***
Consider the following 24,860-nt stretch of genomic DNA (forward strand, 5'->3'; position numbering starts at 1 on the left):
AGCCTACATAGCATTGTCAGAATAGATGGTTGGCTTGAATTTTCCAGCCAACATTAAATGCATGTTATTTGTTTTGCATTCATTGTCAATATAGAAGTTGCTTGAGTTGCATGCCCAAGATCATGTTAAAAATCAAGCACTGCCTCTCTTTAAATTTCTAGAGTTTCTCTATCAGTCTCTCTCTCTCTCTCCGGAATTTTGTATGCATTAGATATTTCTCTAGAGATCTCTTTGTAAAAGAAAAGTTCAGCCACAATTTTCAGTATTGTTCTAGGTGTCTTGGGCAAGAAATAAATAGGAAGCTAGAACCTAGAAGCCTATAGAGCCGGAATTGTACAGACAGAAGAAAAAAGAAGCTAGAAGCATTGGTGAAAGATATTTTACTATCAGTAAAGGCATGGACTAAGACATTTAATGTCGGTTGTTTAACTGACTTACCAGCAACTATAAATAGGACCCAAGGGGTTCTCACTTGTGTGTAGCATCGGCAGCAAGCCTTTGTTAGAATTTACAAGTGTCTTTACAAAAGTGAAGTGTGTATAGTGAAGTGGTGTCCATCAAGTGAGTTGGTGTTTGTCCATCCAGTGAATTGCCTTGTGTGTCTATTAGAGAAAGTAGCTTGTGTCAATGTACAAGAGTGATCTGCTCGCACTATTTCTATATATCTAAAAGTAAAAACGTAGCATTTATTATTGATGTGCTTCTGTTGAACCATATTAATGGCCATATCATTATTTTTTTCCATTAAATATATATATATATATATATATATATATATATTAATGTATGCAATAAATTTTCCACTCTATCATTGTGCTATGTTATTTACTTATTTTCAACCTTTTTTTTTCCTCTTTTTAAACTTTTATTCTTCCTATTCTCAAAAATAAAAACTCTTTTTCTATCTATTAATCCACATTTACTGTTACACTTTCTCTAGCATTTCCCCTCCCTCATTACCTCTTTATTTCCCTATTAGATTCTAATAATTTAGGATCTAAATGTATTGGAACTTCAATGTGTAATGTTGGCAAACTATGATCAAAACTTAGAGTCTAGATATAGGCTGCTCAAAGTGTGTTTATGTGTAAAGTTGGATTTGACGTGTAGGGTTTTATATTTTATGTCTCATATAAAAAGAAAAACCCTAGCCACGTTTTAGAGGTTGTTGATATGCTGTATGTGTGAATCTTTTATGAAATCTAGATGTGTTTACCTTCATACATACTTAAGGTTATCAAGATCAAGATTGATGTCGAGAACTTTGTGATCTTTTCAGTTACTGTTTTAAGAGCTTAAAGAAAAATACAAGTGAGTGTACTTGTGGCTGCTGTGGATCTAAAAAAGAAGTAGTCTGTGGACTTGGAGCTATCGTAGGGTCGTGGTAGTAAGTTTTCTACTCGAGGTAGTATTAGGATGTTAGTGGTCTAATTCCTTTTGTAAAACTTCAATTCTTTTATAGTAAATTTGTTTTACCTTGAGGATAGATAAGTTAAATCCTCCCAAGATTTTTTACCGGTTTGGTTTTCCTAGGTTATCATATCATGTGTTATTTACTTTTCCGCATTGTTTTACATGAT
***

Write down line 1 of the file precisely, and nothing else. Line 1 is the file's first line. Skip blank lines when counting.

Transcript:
Consider the following 24,860-nt stretch of genomic DNA (forward strand, 5'->3'; position numbering starts at 1 on the left):